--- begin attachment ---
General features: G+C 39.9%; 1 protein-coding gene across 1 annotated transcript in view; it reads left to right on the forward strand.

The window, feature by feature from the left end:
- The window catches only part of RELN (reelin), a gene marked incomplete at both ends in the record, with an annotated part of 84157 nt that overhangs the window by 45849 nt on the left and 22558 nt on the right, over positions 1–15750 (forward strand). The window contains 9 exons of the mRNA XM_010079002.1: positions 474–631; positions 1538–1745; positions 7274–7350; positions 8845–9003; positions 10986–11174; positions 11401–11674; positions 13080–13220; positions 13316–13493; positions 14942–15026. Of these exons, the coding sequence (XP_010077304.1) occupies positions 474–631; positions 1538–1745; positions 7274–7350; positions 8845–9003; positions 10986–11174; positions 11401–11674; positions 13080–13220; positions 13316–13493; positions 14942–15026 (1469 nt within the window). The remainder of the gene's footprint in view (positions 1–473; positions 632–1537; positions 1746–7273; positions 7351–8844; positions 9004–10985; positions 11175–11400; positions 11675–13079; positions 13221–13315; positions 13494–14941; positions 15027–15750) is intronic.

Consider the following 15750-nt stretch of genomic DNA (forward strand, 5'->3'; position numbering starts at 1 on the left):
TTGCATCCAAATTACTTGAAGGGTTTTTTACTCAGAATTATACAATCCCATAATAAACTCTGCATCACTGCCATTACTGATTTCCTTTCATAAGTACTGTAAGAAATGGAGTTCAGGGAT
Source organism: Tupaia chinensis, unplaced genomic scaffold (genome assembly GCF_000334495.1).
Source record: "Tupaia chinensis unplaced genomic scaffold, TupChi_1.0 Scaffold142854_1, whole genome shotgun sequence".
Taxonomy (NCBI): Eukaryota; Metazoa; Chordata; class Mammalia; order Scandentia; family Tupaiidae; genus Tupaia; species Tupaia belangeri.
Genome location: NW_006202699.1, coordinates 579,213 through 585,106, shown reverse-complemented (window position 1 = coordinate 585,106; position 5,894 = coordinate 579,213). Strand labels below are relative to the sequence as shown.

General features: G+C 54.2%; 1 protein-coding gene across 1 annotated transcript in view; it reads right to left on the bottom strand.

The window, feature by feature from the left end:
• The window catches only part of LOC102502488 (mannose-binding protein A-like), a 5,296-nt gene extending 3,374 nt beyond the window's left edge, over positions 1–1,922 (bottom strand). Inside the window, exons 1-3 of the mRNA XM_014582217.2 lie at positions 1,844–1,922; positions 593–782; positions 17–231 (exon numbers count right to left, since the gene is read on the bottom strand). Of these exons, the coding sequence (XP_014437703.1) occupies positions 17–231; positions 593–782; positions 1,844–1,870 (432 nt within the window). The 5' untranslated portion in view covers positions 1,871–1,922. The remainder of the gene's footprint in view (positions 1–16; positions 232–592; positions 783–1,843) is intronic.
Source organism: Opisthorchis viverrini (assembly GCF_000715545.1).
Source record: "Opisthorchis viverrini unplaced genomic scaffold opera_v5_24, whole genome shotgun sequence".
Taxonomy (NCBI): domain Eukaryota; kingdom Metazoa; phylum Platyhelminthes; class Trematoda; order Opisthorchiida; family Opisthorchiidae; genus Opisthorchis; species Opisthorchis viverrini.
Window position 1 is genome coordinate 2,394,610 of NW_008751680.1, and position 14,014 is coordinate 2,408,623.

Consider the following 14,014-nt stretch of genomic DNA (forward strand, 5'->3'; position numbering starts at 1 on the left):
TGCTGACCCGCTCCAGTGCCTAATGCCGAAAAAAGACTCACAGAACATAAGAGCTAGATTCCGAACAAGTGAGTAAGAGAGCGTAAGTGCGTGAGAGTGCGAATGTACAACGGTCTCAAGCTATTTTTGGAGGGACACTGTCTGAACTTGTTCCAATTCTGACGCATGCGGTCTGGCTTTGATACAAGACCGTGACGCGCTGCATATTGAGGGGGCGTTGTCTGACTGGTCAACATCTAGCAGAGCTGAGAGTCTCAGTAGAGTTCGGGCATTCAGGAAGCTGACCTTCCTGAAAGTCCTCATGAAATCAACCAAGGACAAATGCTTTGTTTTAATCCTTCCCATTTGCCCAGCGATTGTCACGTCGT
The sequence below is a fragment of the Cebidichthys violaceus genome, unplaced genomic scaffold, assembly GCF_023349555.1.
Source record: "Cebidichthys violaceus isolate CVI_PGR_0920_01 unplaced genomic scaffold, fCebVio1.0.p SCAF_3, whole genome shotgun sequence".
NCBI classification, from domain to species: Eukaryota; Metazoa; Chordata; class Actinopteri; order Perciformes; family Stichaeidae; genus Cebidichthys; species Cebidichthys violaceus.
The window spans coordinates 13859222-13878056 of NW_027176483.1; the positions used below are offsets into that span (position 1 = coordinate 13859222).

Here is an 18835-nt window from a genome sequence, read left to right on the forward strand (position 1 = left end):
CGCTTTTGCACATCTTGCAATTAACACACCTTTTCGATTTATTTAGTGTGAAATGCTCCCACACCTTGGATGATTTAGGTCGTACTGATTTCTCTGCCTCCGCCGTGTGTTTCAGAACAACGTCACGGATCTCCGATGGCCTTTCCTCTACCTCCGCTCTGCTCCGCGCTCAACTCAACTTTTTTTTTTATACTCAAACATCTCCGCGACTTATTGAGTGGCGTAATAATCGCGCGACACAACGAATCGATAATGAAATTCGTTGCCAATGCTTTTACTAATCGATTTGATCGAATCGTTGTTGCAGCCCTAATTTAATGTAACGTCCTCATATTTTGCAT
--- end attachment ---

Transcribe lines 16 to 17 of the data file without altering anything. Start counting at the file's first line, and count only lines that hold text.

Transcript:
Window position 1 is genome coordinate 2,394,610 of NW_008751680.1, and position 14,014 is coordinate 2,408,623.

Consider the following 14,014-nt stretch of genomic DNA (forward strand, 5'->3'; position numbering starts at 1 on the left):